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According to the UNHCR, there are over 22,440 Chin refugees living in Malaysia.


The Chin people are an ethnic group from Myanmar, from a region bordering India and Bangladesh.

Under the military junta that governed Myanmar since the 1960s, the Chin people endured forced assimilation and repression of their culture that resulted in violent confrontation. During the late 1980s to the 1990s, the increased militarization of the Chin state forced civilians into hard labor, leading many to flee to Malaysia.

Their struggles weren't over after making the perilous journey across borders.

Once a refugee arrives in Malaysia, they are greeted to a country that offers them little protection and restricted opportunities, although more stable from where they first came.

A key issue that Chin refugees and other refugee communities in Malaysia face is that government  classifies them as illegal immigrants. This means that refugees in Malaysia have no legal protection and are barred access to their most basic rights. Even a registered UNHCR card only guarantees minimal protection.

Here are only a few of the hardships you would encounter as a refugee living in Malaysia:


You are forced to look for work under-the-table, and are often treated and paid poorly.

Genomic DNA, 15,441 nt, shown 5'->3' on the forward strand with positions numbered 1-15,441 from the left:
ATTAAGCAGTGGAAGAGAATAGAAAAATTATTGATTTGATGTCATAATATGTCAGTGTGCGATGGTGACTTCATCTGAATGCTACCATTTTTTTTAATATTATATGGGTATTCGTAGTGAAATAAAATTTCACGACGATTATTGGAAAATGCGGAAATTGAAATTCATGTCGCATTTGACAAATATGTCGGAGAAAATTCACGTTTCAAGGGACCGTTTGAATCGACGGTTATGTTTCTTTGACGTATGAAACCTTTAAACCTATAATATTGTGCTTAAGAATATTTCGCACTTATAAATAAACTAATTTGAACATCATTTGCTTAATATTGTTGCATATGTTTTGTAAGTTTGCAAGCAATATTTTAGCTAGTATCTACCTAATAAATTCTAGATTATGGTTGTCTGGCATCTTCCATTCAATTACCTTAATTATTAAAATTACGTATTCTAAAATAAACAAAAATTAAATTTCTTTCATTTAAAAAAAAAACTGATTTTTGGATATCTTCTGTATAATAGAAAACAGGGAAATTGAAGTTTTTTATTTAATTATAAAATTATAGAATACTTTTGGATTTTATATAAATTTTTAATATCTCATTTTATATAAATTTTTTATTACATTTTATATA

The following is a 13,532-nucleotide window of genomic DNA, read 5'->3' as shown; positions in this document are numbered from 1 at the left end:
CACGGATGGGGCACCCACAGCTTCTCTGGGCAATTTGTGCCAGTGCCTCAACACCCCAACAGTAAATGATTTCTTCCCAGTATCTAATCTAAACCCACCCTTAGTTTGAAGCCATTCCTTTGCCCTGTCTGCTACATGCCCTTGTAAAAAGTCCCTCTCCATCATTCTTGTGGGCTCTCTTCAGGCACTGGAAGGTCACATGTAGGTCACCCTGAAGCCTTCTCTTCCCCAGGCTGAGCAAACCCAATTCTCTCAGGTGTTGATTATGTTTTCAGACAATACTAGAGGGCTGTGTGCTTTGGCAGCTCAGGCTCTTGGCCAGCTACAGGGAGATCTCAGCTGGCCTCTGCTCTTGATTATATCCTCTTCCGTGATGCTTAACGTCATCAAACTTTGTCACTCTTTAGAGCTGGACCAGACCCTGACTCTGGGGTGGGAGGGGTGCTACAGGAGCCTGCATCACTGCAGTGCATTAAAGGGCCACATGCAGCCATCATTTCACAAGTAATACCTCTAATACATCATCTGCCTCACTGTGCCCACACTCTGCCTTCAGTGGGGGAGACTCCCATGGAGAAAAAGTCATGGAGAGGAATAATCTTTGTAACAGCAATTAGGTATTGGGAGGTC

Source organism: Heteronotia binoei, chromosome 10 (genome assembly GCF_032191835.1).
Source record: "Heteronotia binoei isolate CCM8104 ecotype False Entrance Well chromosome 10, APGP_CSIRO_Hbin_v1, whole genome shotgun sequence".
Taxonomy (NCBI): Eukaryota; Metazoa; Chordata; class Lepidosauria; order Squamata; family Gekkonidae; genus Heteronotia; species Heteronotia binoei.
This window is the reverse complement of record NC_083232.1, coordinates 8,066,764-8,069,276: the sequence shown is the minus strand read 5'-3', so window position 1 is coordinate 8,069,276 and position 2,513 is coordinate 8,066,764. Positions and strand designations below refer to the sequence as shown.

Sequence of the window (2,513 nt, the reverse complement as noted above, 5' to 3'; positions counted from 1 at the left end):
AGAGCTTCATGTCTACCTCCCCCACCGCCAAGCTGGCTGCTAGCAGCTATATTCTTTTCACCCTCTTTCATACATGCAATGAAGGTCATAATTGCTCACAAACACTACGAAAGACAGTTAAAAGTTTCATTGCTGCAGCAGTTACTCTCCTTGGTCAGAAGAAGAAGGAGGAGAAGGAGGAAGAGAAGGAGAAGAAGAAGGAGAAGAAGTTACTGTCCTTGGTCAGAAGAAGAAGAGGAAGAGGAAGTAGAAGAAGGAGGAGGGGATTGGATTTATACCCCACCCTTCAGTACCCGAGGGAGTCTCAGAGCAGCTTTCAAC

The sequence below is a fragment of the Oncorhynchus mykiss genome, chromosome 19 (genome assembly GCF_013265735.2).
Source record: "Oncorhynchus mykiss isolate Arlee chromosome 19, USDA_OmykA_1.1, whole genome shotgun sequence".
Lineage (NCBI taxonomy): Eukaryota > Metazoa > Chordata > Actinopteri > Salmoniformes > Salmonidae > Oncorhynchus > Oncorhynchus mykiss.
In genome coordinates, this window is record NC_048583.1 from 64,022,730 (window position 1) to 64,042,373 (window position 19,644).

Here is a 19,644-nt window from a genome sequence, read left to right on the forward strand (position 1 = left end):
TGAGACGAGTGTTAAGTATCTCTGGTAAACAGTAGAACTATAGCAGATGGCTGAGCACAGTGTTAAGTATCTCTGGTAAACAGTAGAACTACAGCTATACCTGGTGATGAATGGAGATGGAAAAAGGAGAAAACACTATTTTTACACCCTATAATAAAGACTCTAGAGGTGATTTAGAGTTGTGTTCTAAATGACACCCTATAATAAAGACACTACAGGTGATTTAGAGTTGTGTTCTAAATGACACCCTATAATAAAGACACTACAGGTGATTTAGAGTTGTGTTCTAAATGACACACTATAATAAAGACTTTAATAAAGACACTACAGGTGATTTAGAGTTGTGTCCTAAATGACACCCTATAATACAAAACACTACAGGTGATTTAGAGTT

You are constantly at risk of arrest and deportation by the authorities, who will often extort you in exchange for your protection.


Children of refugees cannot attend government schools and are considered stateless, leaving them vulnerable and with little opportunities.

In June 2018, the UNHCR began to phase out protections of the Chin community, claiming that they no longer needed it as the situation back in the Chin state was less volatile. However, repatriation is not an option for most Chins. Many would have lost their citizenship due to a loss of documentation, as well as the fear of being embroiled within other conflicts in the surrounding states.

After media coverage, greater public awareness and scrutiny on the situation, March 14 2019 saw the UNHCR announce a reversal of the policy and recognized that the community still needs protection.


Here at INKAA we are dedicated to promoting dialogue about social issues.


We want to amplify unheard voices and support our makers with sustainable incomes and opportunities.

We invite you here to read about the stories beyond the headlines. These are the stories straight from the lived experiences of Chin refugees: what brought them to here, what their lives in Malaysia are like and the aspirations they have for the future.

Click on the posts below to learn about the people behind the your lovingly crafted items from INKAA.

Mang Tha

Mang Tha, which means ‘sweet dreams’ in Burmese, is a refugee women-led empowerment group in Kuala Lumpur. It aims to improve the lives of the women, and also to create safe spaces for self-empowerment training and programmes.

The income generated through product sales benefits 30 to 45 women, and eventually contributes towards their families and communities’ well-being. It also provides funding for training, language classes, emergency fund and other activities.

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